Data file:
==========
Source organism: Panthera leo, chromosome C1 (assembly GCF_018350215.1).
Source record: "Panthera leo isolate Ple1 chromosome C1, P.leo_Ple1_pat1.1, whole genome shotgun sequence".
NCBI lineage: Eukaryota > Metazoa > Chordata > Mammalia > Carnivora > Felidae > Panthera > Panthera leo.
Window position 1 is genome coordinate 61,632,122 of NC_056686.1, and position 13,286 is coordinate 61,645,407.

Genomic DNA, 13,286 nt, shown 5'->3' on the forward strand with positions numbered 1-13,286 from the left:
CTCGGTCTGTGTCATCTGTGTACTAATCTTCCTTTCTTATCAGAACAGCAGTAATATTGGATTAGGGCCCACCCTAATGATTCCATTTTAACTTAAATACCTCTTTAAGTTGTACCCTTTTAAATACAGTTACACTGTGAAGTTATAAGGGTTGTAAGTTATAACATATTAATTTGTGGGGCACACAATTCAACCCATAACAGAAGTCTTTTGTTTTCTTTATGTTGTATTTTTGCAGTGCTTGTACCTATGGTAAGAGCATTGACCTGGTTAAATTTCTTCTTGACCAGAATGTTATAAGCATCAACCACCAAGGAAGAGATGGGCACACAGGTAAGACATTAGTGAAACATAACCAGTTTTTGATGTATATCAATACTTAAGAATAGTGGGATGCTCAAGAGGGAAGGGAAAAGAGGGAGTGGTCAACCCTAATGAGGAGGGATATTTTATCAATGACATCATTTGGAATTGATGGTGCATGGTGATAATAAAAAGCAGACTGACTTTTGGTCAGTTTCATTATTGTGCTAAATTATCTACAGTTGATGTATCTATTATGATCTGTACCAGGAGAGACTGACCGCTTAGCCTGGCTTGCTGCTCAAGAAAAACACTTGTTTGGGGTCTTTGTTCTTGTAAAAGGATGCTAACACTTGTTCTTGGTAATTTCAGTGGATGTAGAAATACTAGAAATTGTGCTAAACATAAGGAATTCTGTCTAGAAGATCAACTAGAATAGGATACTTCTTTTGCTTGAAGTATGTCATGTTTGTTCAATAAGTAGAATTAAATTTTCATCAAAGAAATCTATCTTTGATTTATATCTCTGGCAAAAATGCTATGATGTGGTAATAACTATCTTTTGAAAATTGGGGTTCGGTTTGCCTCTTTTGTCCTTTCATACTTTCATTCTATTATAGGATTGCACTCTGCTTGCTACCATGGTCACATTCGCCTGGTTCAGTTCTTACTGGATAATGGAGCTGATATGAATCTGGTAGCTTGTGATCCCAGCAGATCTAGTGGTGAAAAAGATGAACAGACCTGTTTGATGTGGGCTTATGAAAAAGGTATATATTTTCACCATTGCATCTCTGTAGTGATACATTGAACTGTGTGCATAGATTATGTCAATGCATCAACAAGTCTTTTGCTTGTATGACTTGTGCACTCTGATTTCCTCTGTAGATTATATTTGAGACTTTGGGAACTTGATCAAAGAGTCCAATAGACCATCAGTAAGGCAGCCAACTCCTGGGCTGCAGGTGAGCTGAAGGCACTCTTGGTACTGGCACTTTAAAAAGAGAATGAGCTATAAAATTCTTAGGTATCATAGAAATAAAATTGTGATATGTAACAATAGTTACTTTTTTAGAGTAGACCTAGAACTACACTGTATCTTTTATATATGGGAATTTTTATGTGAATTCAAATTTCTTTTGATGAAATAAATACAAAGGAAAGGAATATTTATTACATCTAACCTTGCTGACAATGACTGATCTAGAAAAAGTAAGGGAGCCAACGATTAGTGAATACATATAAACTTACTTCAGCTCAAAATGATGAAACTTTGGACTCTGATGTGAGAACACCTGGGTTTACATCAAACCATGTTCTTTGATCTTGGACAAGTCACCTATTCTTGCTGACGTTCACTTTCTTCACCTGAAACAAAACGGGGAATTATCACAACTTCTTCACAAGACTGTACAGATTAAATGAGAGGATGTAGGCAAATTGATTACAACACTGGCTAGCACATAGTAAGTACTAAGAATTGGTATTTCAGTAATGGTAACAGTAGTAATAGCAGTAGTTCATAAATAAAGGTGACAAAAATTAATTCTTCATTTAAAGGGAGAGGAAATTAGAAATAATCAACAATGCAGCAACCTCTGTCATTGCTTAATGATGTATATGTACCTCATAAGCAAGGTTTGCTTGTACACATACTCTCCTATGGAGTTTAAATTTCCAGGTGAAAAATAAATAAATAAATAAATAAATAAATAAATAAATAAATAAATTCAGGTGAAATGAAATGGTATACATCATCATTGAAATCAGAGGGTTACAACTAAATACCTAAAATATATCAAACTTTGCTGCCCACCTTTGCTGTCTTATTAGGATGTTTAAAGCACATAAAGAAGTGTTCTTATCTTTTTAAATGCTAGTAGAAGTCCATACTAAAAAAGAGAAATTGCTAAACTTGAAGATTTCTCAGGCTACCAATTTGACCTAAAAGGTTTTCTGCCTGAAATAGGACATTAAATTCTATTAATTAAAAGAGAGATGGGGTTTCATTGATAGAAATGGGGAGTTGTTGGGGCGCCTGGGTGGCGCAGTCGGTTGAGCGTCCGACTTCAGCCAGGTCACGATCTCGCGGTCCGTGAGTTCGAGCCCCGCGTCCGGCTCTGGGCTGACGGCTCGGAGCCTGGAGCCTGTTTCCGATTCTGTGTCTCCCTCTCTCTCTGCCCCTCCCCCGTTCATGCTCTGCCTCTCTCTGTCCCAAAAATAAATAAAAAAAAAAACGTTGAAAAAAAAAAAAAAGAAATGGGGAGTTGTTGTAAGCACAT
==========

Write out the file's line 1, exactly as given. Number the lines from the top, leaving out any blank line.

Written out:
Source organism: Panthera leo, chromosome C1 (assembly GCF_018350215.1).